CU Buffs to play Texas Longhorns in Alamo Bowl – The Denver Post

The Colorado Buffaloes are heading back to San Antonio.

On Sunday, the Buffs (4-1) officially accepted an invitation to play in the 28th Valero Alamo Bowl on Dec. 29 against the Texas Longhorns. Kickoff is slated for 7 p.m. MST at the Alamodome and the game will be broadcast nationally on ESPN.

Texas (6-3) is ranked No. 20 in the College Football Playoff rankings. It is also No. 20 in the Associated Press and No. 24 in the Amway Coaches’ poll. The Longhorns defeated Utah, 38-10, in last year’s Alamo Bowl and will try to join Purdue (1997-98) as the only teams to win this bowl in back-to-back years. Texas is 3-1 at the Alamo Bowl and will be making it fifth appearance at this game — more than any other team.

Led by first-year head coach Karl Dorrell, CU is bowl bound for the first time since a 38-8 loss to Oklahoma State in the Alamo Bowl on Dec. 29, 2016. This will be just the second bowl appearance in the last 13 seasons for the Buffs, and it will mark the 30th bowl game in program history.

Projected to finish at or near the bottom of the Pac-12 this season, the Buffs had a surprising 4-0 start to the season. Despite a 38-21 loss to Utah in the regular season finale on Dec. 12, the Buffs posted the second-best record in the conference during a season that was delayed and cut short by the COVID-19 pandemic.

The difficulty of the season caused by the pandemic led to only two Pac-12 teams accepting bowl bids. In addition to the Buffs, Oregon (4-2) will play in the Fiesta Bowl after winning the conference title with a 31-24 victory against Southern California on Friday.

Arizona State, USC, Stanford, Utah and Washington were all eligible, but elected to bypass bowl opportunities. Arizona, California, Oregon State, UCLA and Washington State all fell below the Pac-12 requirement of a .500 record for bowl eligibility.

With several delays, the season being postponed and then started, games canceled nearly every week and players having to get tested for COVID-19 about six to nine times each week, it was a tough season on all the players.

Colorado players, however, elected to accept a rare bowl opportunity before they are able go home and see their families for the first time in several months.

“Obviously with this COVID-19 stuff going around everywhere, it’s very hard on a lot of our players mentally, physically everything,” offensive lineman Casey Roddick said last week, “but, to have the opportunity to play in a bowl game is unlike anything else that we ever could have dreamed of – especially to come here to CU and change this program around, turn it around.”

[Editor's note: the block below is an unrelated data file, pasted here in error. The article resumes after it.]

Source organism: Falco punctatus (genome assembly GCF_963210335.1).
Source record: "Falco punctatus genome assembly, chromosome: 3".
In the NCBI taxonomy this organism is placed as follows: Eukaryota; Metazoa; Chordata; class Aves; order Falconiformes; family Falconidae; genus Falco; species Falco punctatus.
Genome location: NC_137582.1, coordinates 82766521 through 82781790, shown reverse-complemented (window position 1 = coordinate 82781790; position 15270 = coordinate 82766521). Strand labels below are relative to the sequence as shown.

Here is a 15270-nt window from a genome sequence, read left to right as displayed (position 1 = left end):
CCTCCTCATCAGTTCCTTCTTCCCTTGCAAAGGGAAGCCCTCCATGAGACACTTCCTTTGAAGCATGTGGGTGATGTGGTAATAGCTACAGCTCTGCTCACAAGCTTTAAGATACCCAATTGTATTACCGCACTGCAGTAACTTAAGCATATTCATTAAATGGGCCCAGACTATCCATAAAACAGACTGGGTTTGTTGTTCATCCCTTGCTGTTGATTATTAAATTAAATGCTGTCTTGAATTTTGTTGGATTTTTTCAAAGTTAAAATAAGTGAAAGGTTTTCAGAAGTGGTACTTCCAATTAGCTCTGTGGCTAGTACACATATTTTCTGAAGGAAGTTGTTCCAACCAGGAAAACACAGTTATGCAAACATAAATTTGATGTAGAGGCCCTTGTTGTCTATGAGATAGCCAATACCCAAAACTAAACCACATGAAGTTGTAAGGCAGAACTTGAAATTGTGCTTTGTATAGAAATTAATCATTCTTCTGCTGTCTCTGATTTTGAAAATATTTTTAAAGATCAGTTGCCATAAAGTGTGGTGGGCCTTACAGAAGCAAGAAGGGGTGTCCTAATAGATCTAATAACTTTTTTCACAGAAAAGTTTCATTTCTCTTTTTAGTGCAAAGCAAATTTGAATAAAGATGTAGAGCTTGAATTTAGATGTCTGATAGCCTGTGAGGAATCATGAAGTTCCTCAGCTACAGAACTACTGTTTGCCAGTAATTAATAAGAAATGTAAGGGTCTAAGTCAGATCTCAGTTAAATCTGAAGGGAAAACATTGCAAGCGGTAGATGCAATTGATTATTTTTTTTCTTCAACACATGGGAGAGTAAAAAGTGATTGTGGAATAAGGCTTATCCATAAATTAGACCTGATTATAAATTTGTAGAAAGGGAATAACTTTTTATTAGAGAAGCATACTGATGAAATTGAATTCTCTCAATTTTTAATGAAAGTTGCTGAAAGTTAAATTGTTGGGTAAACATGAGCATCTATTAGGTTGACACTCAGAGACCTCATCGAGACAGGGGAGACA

Linebacker Akil Jones, who was a true freshman in 2016 when the Buffs last played in the postseason said, “Bowl games are special, really. We haven’t been to a bowl game since 2016. I was lucky enough to be a part of that group. I want to get the younger guys the experience of bowl games and knowing that when you make a bowl it’s special because if you’re here for Christmas playing football, it means you’re a good football team. Simple as that, really.”

The Buffs have been a good team this year, to the surprise of many.

After three consecutive 5-7 seasons from 2017-19, the Buffs went through an unexpected change when head coach Mel Tucker spurned the program for a bigger paycheck at Michigan State in February. Dorrell was hired on Feb. 23, which is about two months after most teams hire new coaches.

Less than three weeks after Dorrell was hired — and just a few days before he was going to start spring practices — the COVID-19 pandemic shut down college sports. Dorrell didn’t get to see his team on the field until a few walk-throughs in August and it wasn’t until October that he conducted his first practice with the Buffs.

In addition to a new head coach, the Buffs had to replace three-year starting quarterback Steven Montez and star receiver Laviska Shenault, who are both now in the NFL.

Given all the challenges, it was no surprise when many pundits had the Buffs finishing fifth or sixth in the Pac-12. Oddsmakers set the over/under on their win total at 1.5.

“I think we were predicted to win one or two games, max,” outside linebacker Carson Wells said. “We’ve won four. I feel like we exceeded everybody’s expectations.”

On Dec. 12, the Buffs missed a shot at the Pac-12 South title with a loss to Utah, and then sat idle this past weekend, but still posted their first winning season since 2016.

“We knew what we could do coming in this year and I feel like we’ve done a good job proving it,” Wells said. “We’ve just got to keep the ball rolling.”

Colorado will renew an old Big 12 rivalry against the Longhorns, who have not played since a 69-31 rout of Kansas State on Dec. 5.

CU and Texas were both in the Big 12 from 1996-2010. The Longhorns lead the all-time series 11-7, including five consecutive wins. CU’s last win against Texas was on Dec. 1, 2001, in the Big 12 title game, 39-37. The Buffs and Longhorns have met one other time in a bowl game, the 1975 Bluebonnet Bowl in Houston.

Beginning with the Cotton Bowl on Jan. 1, 1938, CU has played in 29 bowl games in its history, going 12-17. The Buffs have lost three consecutive bowl games, dating back to a 33-28 win against UTEP in the Houston Bowl on Dec. 29, 2004.

Overall, this will be CU’s third appearance at the Alamo Bowl, as it also played there in 2002, losing to Wisconsin, 31-28 in overtime. In its history, CU has made more appearances at just two other bowls: Orange (five times) and Bluebonnet (four). It also has three appearances at the Fiesta Bowl.

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